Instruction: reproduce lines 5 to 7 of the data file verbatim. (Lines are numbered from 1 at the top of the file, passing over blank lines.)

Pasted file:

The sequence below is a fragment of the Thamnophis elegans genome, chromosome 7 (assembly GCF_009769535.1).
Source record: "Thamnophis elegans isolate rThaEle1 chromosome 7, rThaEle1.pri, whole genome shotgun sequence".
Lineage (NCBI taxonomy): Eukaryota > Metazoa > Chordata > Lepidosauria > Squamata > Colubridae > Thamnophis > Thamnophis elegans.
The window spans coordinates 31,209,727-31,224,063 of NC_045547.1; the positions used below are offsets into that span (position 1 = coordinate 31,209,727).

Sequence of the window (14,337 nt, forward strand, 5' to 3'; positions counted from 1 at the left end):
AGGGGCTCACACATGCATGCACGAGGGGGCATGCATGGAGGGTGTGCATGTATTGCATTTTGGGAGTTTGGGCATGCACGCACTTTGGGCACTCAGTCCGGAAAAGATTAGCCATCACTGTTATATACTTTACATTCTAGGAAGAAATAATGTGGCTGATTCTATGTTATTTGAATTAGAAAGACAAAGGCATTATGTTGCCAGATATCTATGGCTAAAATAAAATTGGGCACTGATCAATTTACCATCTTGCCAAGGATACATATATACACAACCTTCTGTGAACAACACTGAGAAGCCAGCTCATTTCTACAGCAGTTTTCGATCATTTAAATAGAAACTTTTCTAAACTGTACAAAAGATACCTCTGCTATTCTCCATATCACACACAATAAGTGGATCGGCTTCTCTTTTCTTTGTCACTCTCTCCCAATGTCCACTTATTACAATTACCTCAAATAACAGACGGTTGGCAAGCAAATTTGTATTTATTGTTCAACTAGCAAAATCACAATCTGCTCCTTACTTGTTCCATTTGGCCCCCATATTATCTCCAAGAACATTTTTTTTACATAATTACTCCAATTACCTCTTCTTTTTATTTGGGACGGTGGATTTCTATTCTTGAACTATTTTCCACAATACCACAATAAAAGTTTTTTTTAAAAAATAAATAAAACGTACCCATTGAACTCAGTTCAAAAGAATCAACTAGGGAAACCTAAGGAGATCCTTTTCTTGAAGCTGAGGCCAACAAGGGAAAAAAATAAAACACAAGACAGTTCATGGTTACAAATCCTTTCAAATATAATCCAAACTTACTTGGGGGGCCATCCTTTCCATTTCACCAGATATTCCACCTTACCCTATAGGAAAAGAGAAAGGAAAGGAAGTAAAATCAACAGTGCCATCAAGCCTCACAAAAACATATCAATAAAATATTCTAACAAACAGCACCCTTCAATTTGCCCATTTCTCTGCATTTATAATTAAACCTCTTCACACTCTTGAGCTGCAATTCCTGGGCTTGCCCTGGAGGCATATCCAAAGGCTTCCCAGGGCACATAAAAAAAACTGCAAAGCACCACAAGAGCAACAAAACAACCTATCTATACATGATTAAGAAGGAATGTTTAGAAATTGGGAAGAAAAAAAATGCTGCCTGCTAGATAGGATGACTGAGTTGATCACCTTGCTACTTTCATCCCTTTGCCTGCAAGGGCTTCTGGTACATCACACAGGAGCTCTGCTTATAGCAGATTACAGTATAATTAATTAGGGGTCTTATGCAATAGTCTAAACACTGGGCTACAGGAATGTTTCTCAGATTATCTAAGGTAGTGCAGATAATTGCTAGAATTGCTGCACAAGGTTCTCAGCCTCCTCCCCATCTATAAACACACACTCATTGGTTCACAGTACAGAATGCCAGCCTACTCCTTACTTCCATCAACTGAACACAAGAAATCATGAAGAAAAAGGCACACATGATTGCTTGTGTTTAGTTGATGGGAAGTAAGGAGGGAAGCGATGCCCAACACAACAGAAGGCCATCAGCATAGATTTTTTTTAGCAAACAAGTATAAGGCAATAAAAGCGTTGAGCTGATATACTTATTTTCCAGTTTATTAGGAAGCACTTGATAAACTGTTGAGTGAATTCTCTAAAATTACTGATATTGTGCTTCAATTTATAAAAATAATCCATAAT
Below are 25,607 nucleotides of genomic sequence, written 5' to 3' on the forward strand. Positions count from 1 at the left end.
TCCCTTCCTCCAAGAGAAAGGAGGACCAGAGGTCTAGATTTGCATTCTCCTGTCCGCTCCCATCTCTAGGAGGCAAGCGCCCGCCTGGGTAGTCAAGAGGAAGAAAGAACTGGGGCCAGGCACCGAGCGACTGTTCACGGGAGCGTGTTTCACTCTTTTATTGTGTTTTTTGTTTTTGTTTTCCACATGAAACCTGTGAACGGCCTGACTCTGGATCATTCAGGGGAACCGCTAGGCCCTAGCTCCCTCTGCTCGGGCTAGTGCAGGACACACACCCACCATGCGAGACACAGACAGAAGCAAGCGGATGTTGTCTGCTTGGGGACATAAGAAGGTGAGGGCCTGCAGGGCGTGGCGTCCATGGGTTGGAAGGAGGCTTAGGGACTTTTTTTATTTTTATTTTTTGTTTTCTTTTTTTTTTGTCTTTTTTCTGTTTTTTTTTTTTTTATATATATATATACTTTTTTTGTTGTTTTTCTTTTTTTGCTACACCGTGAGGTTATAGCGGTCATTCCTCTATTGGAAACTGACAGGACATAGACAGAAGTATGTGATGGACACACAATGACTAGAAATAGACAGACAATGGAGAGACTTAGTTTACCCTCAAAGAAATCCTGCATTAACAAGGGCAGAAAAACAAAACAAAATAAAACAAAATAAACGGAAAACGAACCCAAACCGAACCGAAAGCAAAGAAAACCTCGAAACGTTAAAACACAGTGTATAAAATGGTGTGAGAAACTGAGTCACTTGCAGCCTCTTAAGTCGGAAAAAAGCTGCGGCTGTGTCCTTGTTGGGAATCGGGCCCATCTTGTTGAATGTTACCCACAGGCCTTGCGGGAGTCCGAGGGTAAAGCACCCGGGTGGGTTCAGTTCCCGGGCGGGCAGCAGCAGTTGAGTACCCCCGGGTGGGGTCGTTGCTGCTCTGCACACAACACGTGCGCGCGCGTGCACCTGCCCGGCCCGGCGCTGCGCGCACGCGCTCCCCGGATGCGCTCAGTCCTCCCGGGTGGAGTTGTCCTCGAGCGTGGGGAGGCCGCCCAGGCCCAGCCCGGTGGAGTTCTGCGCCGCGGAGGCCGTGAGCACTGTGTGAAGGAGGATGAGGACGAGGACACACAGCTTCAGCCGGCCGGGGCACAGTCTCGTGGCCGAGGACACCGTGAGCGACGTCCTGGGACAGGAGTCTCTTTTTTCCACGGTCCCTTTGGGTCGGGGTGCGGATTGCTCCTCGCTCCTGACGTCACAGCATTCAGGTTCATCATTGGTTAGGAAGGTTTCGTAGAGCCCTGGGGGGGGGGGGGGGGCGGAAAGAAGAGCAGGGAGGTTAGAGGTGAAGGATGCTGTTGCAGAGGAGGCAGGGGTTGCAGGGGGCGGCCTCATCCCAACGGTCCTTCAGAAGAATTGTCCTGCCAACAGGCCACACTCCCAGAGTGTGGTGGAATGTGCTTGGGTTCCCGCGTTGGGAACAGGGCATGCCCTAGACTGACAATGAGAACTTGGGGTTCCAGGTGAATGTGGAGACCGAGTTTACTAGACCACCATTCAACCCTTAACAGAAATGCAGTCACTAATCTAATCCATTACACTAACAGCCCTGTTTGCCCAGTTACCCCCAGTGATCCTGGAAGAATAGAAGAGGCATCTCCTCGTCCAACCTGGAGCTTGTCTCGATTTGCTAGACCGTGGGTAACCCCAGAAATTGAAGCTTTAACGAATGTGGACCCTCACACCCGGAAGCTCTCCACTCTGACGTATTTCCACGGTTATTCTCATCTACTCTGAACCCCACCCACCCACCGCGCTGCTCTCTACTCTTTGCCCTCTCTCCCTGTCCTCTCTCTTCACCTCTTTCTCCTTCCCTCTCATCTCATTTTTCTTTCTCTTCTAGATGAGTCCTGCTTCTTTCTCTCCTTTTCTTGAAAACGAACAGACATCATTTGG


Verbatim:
Sequence of the window (14,337 nt, forward strand, 5' to 3'; positions counted from 1 at the left end):
AGGGGCTCACACATGCATGCACGAGGGGGCATGCATGGAGGGTGTGCATGTATTGCATTTTGGGAGTTTGGGCATGCACGCACTTTGGGCACTCAGTCCGGAAAAGATTAGCCATCACTGTTATATACTTTACATTCTAGGAAGAAATAATGTGGCTGATTCTATGTTATTTGAATTAGAAAGACAAAGGCATTATGTTGCCAGATATCTATGGCTAAAATAAAATTGGGCACTGATCAATTTACCATCTTGCCAAGGATACATATATACACAACCTTCTGTGAACAACACTGAGAAGCCAGCTCATTTCTACAGCAGTTTTCGATCATTTAAATAGAAACTTTTCTAAACTGTACAAAAGATACCTCTGCTATTCTCCATATCACACACAATAAGTGGATCGGCTTCTCTTTTCTTTGTCACTCTCTCCCAATGTCCACTTATTACAATTACCTCAAATAACAGACGGTTGGCAAGCAAATTTGTATTTATTGTTCAACTAGCAAAATCACAATCTGCTCCTTACTTGTTCCATTTGGCCCCCATATTATCTCCAAGAACATTTTTTTTACATAATTACTCCAATTACCTCTTCTTTTTATTTGGGACGGTGGATTTCTATTCTTGAACTATTTTCCACAATACCACAATAAAAGTTTTTTTTAAAAAATAAATAAAACGTACCCATTGAACTCAGTTCAAAAGAATCAACTAGGGAAACCTAAGGAGATCCTTTTCTTGAAGCTGAGGCCAACAAGGGAAAAAAATAAAACACAAGACAGTTCATGGTTACAAATCCTTTCAAATATAATCCAAACTTACTTGGGGGGCCATCCTTTCCATTTCACCAGATATTCCACCTTACCCTATAGGAAAAGAGAAAGGAAAGGAAGTAAAATCAACAGTGCCATCAAGCCTCACAAAAACATATCAATAAAATATTCTAACAAACAGCACCCTTCAATTTGCCCATTTCTCTGCATTTATAATTAAACCTCTTCACACTCTTGAGCTGCAATTCCTGGGCTTGCCCTGGAGGCATATCCAAAGGCTTCCCAGGGCACATAAAAAAAACTGCAAAGCACCACAAGAGCAACAAAACAACCTATCTATACATGATTAAGAAGGAATGTTTAGAAATTGGGAAGAAAAAAAATGCTGCCTGCTAGATAGGATGACTGAGTTGATCACCTTGCTACTTTCATCCCTTTGCCTGCAAGGGCTTCTGGTACATCACACAGGAGCTCTGCTTATAGCAGATTACAGTATAATTAATTAGGGGTCTTATGCAATAGTCTAAACACTGGGCTACAGGAATGTTTCTCAGATTATCTAAGGTAGTGCAGATAATTGCTAGAATTGCTGCACAAGGTTCTCAGCCTCCTCCCCATCTATAAACACACACTCATTGGTTCACAGTACAGAATGCCAGCCTACTCCTTACTTCCATCAACTGAACACAAGAAATCATGAAGAAAAAGGCACACATGATTGCTTGTGTTTAGTTGATGGGAAGTAAGGAGGGAAGCGATGCCCAACACAACAGAAGGCCATCAGCATAGATTTTTTTTAGCAAACAAGTATAAGGCAATAAAAGCGTTGAGCTGATATACTTATTTTCCAGTTTATTAGGAAGCACTTGATAAACTGTTGAGTGAATTCTCTAAAATTACTGATATTGTGCTTCAATTTATAAAAATAATCCATAAT
Below are 25,607 nucleotides of genomic sequence, written 5' to 3' on the forward strand. Positions count from 1 at the left end.